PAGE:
Tag Archives: forgiveness

Most of us learn about parenting through our experiences being parented. It’s where we get our first cues about how we ought to feel about ourselves and the world around us. Parenting is a big responsibility and it’s not easy. There is no perfect child and there is no perfect parent. Having made a mistake doesn’t mean you a failed parent. It’s about taking responsibility, forgiving yourself, and moving forward. 

When challenge arise and things don’t go as planned, you can recover. By being self-aware and having compassion for yourself, you can overcome common parenting missteps.  

  1. Taking out your anger and frustration on your teens. There will be certain behaviors that will make you want to lash out at your adolescent. Feelings of frustration, anger, and disappointment can arise when a teen fails to engage in expected or desired behavior. When this happens, it can sometimes be challenging to remain calm. When parents lose it, kids catch on and learn what will make their parents respond. After an angry reaction, taking responsibility for your own actions can be a learning opportunity for your teen. Even when kids misbehave, it’s alright to acknowledge it when you wish you had responded differently. Let them know the next time you get frustrated with a decision they make, that give yourself some space, and then come back to discuss the situation.
  2. Inconsistent Discipline. When your teen is acting angry and defiant, it can be challenging to implement consequences. Learning to establish consistent responses is an essential part of effective discipline. Reflect on how you discipline as a parent and become aware of the areas of inconsistency. Was it because you forgot what limit had been set, were you too tired, or maybe you felt like you were being too hard on your teen? Whatever the reason, identify your challenge and make a plan to change. As the brain continues to develop during adolescence, remember that it’s normal teens to test boundaries. It’s a parent’s role to set limits and enforce them. You are there to help guide them through this transitional time.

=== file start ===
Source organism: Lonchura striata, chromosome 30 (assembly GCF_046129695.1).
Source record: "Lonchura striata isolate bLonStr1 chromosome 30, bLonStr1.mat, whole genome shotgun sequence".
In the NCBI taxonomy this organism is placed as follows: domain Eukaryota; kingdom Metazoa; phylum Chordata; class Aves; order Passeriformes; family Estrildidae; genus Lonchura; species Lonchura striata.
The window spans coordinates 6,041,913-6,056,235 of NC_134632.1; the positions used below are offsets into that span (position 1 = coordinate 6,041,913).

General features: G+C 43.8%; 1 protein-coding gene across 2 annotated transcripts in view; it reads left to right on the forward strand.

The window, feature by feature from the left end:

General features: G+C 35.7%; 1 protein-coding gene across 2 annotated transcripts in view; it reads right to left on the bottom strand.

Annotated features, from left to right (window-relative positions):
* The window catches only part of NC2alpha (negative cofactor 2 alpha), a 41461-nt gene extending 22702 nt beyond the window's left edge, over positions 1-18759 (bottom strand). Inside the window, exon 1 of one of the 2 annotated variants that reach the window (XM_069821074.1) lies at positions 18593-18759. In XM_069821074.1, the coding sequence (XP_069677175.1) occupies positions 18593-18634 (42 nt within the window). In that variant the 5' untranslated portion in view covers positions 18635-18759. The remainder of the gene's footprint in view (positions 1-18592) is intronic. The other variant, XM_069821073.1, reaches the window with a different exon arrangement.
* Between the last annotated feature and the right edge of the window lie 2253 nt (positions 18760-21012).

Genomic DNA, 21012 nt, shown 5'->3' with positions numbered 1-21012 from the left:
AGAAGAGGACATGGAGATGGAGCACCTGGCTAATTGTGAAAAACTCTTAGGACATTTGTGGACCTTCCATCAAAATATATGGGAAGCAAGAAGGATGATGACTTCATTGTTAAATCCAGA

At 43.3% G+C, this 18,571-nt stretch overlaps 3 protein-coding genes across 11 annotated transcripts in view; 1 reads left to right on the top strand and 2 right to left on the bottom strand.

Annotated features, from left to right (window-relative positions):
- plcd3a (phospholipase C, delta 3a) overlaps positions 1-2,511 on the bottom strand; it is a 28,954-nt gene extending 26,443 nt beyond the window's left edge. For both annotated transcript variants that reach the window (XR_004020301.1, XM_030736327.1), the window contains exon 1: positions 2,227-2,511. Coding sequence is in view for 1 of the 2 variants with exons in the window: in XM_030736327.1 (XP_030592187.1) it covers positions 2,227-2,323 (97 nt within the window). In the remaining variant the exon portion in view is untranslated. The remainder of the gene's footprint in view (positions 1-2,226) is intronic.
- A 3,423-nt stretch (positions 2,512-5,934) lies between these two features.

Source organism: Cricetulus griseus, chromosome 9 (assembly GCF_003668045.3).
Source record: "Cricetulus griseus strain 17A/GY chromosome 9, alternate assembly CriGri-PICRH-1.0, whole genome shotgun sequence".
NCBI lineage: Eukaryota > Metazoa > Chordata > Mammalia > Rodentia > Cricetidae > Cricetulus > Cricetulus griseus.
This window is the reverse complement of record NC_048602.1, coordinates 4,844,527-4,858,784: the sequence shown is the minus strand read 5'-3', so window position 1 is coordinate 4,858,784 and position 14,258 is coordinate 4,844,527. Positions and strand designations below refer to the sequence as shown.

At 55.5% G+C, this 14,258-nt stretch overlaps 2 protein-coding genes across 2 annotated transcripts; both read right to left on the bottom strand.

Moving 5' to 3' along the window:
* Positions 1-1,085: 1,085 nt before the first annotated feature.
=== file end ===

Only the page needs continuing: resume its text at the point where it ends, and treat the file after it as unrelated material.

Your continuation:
3. Doing too much. When a teen ends up not doing their chores after being told six times, it begins to feel like it’s easier to just do it yourself. However, this teaches your teen they don’t have to follow through on what’s expected and they’ll be rewarded for that behavior. When your teen doesn’t follow through or listen, don’t rescue them. Instead, set clear consequences for not following chores or being accountable. Make sure the consequence will teach them, not punish them.
  4. Ineffective consequences. In a moment of frustration, it’s very easy to blurt out, “You’re grounded for the rest of the summer” or “I’m taking away your cellphone for good.” Stop and ask yourself if such consequences are effective or realistic. Consequences need to teach your teen to change his or her behavior. Forgive yourself as a parent; learn to walk away when the conversation is heated and come back calm. This will help to create well-thought out consequences that will be realistic and appropriate, creating a teachable moment for your adolescent.  Better yet, sit down with your teen and develop consequences for certain behaviors ahead of time, so they are also aware of your expectations of them and the consequences for not following through.

When you notice you’re being hard on your parenting self, remember to not place blame, but to extend compassion to yourself, take responsibility, and plan to make a change. Have realistic expectations or yourself and your teenager. Modeling accountability, self-awareness, and growth will help instill those values in your child.